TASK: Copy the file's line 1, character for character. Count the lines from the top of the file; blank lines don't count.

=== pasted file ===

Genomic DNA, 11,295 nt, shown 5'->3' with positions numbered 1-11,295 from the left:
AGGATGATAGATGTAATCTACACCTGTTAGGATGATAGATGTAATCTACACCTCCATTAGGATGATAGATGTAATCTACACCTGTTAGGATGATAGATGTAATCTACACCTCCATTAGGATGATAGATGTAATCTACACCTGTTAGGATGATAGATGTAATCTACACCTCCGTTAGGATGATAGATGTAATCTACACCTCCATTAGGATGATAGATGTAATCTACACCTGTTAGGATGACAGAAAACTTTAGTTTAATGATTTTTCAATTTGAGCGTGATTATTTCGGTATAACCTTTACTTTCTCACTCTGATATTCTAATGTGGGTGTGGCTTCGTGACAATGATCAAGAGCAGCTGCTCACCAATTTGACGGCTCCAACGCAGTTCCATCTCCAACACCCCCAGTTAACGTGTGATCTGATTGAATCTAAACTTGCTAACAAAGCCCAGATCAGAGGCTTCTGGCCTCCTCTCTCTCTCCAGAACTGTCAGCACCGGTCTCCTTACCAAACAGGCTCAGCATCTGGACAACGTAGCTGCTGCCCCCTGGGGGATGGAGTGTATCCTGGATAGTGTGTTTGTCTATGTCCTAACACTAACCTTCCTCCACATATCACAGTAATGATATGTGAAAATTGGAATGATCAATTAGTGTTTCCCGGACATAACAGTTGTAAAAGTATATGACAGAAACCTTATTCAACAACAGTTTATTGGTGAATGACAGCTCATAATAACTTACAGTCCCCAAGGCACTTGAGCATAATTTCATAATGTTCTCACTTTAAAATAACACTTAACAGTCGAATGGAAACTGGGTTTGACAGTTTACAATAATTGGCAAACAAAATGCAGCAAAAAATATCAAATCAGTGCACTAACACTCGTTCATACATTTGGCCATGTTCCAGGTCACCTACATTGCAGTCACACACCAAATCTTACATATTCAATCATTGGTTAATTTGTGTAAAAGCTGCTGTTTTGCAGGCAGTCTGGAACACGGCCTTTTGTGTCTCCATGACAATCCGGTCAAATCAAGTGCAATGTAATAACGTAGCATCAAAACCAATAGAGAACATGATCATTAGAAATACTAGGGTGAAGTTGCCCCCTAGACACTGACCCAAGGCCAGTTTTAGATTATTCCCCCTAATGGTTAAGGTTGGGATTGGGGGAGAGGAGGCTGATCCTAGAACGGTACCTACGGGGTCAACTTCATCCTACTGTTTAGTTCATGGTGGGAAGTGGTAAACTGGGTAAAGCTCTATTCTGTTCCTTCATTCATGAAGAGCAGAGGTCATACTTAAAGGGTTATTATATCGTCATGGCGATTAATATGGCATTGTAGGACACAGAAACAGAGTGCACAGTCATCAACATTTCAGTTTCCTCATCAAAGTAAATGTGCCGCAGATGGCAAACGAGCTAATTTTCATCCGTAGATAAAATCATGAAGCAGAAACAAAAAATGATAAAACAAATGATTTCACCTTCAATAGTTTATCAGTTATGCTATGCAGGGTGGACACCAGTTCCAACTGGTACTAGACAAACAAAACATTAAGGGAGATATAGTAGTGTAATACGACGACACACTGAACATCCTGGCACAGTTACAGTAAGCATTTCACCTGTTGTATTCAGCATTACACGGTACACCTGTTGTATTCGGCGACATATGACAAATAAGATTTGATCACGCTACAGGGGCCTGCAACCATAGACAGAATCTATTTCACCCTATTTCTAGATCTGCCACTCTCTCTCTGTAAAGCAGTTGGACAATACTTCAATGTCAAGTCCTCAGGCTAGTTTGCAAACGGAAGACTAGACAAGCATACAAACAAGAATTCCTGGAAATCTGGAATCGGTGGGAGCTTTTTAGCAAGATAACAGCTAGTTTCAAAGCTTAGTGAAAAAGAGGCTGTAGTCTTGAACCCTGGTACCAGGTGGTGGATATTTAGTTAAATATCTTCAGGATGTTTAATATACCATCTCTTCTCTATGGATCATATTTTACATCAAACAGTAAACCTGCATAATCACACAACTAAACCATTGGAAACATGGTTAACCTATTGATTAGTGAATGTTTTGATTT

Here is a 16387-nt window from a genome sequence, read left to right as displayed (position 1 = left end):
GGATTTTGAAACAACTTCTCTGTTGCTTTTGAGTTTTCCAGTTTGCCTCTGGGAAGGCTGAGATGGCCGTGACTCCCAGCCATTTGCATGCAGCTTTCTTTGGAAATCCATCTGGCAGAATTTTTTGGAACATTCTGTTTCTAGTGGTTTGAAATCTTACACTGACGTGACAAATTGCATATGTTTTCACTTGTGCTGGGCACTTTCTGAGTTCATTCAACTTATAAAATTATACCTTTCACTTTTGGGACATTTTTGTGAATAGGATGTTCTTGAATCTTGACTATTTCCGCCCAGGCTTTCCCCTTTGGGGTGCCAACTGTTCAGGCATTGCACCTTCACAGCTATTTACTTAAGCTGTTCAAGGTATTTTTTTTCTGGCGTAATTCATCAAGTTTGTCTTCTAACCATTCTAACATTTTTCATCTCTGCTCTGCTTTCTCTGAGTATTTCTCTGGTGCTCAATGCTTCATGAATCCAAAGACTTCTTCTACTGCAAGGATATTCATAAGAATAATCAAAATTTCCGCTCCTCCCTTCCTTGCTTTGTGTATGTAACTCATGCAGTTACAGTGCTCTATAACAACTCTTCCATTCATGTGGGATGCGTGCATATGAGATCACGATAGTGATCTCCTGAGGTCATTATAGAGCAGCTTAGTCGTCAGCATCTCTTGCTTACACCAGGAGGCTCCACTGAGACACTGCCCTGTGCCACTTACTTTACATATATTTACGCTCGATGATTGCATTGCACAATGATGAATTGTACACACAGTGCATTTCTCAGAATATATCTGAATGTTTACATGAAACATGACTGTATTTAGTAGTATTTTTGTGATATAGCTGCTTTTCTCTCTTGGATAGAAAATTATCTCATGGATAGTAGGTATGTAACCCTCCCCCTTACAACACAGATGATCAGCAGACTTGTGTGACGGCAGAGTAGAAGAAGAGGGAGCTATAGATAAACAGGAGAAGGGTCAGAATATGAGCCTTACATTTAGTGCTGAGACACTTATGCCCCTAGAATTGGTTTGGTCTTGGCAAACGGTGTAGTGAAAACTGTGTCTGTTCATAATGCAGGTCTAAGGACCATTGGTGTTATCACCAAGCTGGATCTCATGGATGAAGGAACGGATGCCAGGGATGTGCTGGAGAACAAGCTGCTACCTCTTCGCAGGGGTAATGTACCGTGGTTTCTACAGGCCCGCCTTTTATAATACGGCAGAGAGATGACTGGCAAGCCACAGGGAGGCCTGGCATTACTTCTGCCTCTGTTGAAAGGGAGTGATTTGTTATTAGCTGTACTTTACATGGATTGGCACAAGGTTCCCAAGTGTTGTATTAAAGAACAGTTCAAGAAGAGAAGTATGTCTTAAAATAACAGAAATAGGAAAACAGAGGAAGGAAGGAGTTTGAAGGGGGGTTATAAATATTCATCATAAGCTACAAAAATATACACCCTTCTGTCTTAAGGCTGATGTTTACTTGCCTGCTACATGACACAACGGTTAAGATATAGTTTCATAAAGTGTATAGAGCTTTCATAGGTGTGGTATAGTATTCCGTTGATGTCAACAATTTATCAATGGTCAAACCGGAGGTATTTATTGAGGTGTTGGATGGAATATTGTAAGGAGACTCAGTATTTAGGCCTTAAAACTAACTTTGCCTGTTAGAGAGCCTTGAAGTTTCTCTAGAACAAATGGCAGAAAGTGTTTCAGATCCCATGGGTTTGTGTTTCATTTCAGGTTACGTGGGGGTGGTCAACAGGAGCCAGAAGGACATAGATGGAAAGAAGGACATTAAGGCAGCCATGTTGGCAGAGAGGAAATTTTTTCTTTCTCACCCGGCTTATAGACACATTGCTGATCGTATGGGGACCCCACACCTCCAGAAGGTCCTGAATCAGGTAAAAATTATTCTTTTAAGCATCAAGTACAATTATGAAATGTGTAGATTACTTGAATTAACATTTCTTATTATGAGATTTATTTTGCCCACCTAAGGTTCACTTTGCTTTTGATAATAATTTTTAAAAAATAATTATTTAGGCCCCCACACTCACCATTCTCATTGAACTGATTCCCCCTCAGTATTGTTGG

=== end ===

Genomic DNA, 11,295 nt, shown 5'->3' with positions numbered 1-11,295 from the left: